As a user, I want chicken
A tenuous case study of content design in the Asda mobile app.
You’ve seen it before. The user story template.
As a [user persona], I want to [outcome], so that [reason why].
It’s a software development thing. Or a product design thing. Or both. Or more. It doesn’t really matter. What matters is that I wanted chicken, but Asda threw me a curveball.
Buying chicken from Asda is pretty easy
You got to asda.com and you sign up. It’s actually a really quick and easy sign up process, compared to some other processes I’ve been through recently.
Then it’s as simple as searching “chicken”.
You add all your items to your basket. You choose a delivery slot. You check out. All sorted.
On the delivery day, Asda might not have what you ordered
They might need to make changes to your order. Substitutions. I guess because the website can’t perfectly reflect the stock they’ll have on hand when packing your order.
Handily, they email these changes to you on the day of delivery. And if you have the Asda mobile app, you get a push notification about it too. Thinking the app would have an equal, if not better, interface for viewing these changes, I tapped the notification.
This is when my user story came to an untimely end.
So what has my order changed to?
As an Asda online grocery shopper, I want 1kg of boneless chicken thigh fillets, so that I can make the meals I had planned this week.
That was me when I placed my original order. As fate would have it, 1kg of boneless chicken thigh fillets wasn’t available. So Asda made a substitution. Which makes me the protagonist of a new story:
As an Asda online grocery shopper with a substitution, I want to know exactly what’s been substituted, so that I can decide whether it suits my plans or not.
And Asda knows this to some extent. Because when your order is delivered, you can simply leave any substitutions you don’t want in the basket. And they’ll be returned with the delivery driver, and you’ll be refunded.
So when I tapped that notification to open the Asda app and see the substitutions to my order, I saw this:
My “1 x Succulent Boneless Chicke…” (the 1kg of chicken thigh fillets) had been replaced with “2 x ASDA Tender Chicken Breast Fi…”. Not ideal, as I wanted the thighs, but I’m open to keeping them for the convenience of not having to do a separate, in-person trip to the grocery store just for chicken.
But I’m left with an unanswerable question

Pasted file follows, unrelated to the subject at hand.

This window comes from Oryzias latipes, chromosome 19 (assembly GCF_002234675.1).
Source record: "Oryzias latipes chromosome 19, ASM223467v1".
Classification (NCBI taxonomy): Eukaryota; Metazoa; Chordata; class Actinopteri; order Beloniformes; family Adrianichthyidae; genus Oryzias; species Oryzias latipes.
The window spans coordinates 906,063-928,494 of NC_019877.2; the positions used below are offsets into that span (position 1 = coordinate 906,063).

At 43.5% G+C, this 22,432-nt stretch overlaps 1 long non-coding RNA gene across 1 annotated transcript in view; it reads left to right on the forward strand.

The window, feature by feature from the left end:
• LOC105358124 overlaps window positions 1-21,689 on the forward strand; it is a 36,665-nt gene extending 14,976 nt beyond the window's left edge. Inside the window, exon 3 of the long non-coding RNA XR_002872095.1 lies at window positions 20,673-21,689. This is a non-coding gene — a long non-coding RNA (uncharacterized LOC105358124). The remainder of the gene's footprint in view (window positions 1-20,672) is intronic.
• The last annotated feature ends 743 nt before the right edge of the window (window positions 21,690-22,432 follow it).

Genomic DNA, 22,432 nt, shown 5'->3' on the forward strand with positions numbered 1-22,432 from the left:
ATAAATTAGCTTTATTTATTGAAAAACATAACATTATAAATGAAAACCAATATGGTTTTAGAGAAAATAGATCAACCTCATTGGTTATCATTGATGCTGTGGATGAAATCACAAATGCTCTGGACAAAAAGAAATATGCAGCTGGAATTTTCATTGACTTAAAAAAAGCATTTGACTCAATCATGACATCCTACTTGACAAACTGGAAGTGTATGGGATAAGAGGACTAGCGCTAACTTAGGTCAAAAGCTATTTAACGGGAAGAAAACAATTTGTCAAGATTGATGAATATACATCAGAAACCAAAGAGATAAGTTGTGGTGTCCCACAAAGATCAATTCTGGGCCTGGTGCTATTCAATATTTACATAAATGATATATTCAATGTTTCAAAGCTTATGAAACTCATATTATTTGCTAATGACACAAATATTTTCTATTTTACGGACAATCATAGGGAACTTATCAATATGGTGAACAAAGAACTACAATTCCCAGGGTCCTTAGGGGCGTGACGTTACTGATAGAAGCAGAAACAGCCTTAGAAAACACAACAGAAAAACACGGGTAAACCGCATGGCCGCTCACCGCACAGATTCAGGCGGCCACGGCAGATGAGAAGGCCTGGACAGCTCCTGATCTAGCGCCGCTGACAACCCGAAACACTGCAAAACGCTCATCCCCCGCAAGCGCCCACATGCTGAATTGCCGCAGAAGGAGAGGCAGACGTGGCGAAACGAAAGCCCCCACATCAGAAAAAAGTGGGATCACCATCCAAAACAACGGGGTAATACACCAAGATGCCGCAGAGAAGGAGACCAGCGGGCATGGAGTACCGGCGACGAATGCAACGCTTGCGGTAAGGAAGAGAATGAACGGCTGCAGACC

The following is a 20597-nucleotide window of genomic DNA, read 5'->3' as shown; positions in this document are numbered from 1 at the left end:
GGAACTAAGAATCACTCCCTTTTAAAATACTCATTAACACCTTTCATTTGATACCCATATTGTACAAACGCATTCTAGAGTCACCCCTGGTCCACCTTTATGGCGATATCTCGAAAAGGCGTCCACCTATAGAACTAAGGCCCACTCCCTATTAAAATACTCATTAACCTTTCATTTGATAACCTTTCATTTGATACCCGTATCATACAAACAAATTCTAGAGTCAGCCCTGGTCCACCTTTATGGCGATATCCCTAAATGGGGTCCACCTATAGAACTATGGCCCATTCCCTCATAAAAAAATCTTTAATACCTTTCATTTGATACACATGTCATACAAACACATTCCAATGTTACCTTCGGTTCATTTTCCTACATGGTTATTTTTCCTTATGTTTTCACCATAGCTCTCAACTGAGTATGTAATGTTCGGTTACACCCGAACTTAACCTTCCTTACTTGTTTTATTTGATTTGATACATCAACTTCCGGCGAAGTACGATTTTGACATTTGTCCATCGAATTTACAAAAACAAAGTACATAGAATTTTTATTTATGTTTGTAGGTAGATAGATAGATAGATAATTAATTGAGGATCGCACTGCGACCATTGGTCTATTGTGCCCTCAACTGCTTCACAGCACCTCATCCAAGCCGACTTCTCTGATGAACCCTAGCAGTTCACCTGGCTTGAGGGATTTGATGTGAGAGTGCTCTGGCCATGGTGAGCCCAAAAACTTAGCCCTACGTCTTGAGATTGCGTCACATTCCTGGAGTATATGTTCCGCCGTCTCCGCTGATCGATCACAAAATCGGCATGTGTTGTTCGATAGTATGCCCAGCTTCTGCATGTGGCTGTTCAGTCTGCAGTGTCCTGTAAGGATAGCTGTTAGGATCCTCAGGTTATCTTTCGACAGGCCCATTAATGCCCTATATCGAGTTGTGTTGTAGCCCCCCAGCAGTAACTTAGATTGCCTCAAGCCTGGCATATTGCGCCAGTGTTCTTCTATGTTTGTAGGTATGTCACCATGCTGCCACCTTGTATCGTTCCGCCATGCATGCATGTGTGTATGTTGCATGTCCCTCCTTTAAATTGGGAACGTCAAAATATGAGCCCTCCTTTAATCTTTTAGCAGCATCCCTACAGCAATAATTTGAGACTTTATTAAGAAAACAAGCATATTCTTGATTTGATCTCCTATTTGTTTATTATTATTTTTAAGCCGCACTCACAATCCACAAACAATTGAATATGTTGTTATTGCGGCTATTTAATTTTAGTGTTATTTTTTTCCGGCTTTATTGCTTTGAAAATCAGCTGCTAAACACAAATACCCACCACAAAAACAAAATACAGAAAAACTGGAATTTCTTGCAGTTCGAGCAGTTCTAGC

How much chicken breast had they replaced the thighs with? One could assume they went mass-for-mass, swapping 1kg of thigh meat for 1kg of breast meat. But assumptions can be dangerous things. So I tapped on the item in my app to expand it, to see the full details.
But it didn’t expand.
All the information I could see about my replacement was a little icon-sized image, and “2 x ASDA Tender Chicken Breast Fi…”. Nothing else. The element wasn’t interactive.
So I went to my email.
And thus my question was answered. I would be getting 40% less chicken than I ordered. Which does affect my meal plan. Something I instantly found odd the app was unable to tell me.
First. World. Problems.
Obviously. Naturally. This is such an absurdly first world problem. I recognise that. But it is a content design problem nonetheless.
➡️ When you order groceries online, you’re often ordering for the week (or more).
➡️ ️️When you’re ordering for the week, you’ve often got some kind of meal plan in mind.
➡️ When the exact product can’t be supplied, a similar substitute is a welcome alternative to getting nothing.
➡️ And when a substitute is being supplied, it’s really nice to have advanced notification of that.
But if that notification doesn’t fully and accurately describe the substitution, it significantly undercuts its usefulness. And I’m struggling to picture a scenario — outside of products with very short names — where the app’s substitutions content is useful.
Now, Asda obviously did a great job with the email. The helpful content does exist. And it was made readily available to me. But it’s odd that they implemented a much less effective version of this content inside their app. And particularly given I’m presented with both versions of the content at once (through simultaneous email and app notifications).
Outside of all this, Asda’s online shopping experience has been quite good! As a relative newcomer to online grocery shopping, I’m really pleased with the experience. But as a content design nerd, I couldn’t help but see this little quirk and write a little piece on it for fun.
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